Some people look for patterns in life; the desire to have all of one's experiences tied together in a neat arch-narrative. This weekend is all about my love life - this month is all about my cooking skills - this year is all about alcohol consumption. People pluck an obsession and use it as the prism to view everything that happens to them: one time some years ago, a friend informed me that his entire week had revolved around pants.

I don't look for themes in the real world, but sometimes themes come to me. And this weekend, I found a theme, the presence and absence of racism in unexpected places. This weekend, I saw Apocalypto and Blood Diamond. Today, I will consider the first of those films.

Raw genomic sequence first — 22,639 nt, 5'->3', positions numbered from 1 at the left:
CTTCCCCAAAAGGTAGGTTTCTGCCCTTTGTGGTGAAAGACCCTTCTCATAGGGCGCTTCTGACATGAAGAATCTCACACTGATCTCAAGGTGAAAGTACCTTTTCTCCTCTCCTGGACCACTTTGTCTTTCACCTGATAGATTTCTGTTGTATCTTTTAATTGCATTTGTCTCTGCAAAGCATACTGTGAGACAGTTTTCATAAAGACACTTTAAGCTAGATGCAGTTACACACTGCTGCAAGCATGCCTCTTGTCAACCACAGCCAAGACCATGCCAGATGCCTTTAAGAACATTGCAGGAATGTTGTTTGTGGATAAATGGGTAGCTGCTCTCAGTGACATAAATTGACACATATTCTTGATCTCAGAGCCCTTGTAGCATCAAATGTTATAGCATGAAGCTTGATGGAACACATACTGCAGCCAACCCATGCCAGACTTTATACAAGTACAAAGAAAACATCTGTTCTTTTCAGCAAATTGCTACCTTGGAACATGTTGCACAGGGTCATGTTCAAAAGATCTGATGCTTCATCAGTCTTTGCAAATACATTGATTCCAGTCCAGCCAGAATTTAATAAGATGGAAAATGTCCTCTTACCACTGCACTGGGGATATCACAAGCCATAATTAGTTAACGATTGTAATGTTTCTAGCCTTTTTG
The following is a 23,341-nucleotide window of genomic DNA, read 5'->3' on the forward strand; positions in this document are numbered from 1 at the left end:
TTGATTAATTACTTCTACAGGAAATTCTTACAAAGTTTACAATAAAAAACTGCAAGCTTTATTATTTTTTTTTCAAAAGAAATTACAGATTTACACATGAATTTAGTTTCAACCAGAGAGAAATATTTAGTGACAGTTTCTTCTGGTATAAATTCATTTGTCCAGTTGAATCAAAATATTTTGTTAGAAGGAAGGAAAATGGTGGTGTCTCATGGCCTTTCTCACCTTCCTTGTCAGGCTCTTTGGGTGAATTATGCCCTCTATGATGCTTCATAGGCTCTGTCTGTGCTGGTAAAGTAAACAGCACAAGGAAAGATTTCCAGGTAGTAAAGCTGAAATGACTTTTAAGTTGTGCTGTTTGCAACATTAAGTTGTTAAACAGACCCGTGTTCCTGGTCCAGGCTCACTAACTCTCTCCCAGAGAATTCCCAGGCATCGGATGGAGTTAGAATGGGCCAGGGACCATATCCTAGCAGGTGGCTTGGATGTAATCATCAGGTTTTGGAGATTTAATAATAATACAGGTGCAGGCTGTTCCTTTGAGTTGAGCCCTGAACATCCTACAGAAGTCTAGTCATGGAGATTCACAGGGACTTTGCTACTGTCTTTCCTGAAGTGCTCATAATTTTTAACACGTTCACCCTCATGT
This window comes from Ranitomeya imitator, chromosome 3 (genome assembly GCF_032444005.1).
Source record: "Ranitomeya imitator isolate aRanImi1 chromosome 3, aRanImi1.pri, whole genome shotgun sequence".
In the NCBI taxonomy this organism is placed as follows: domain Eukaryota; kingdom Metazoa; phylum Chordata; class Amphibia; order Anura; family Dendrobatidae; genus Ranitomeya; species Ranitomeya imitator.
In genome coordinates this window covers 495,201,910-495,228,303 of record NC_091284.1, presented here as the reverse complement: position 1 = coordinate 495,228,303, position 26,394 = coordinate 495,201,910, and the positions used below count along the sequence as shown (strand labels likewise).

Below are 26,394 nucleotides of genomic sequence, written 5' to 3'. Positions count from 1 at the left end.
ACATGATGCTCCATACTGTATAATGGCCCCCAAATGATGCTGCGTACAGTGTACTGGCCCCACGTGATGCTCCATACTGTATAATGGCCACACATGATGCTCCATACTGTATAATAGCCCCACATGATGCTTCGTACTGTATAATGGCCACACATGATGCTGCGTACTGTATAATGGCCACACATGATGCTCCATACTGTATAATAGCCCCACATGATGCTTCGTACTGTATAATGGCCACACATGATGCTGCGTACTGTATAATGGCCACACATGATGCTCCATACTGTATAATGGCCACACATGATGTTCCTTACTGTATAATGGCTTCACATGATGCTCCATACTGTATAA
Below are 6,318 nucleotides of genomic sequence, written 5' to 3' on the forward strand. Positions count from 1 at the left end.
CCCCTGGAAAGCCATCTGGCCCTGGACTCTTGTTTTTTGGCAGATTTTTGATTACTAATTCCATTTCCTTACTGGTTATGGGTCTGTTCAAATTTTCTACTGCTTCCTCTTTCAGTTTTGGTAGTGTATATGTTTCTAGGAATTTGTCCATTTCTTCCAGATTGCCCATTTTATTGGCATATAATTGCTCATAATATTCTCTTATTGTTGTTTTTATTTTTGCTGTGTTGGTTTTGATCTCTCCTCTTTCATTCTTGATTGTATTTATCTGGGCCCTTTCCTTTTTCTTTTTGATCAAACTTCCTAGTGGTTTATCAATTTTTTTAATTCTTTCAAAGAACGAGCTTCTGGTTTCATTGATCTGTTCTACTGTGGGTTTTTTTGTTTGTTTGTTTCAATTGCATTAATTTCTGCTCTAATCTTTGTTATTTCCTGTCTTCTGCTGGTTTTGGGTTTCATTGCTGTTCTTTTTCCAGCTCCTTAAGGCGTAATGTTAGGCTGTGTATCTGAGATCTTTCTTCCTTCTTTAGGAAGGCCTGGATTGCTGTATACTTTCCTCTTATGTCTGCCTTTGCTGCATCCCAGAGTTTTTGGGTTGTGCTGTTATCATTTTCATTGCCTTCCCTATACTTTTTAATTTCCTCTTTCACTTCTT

I'm not going to lie: for all my honest arguments in favor of Mel Gibson's skill as a craftsman, my actual reason for seeing Apocalypto was because I wanted to bask in the crazy. An anti-Semitic homophobe making a film about how the Mayans got what was coming to them? A splendid time is guaranteed for all! Providing that they all love schadenfreude.

I was wrong. While far - very far - from being a masterpiece, Apocalypto is not a raving heap of anti-pagan crazy. It's just an action movie, and a fairly solid one at that.

The first bit of myth: the ad campaign, and even the opening of the film, with the portentious Will Durant epigram, "A great civilization is not conquered from without until it has destroyed itself from within," seem to suggest that this film is all about how those horrible pre-Christians were too busy slaughtering each other to notice the Spanish arrive, and thank God that White Men saved them from themselves. That's really not the film's game at all. It's about two tribes, the city people and the jungle people, and how the city people burn the jungle people's village, rape the women, and sacrifice the men to sky gods.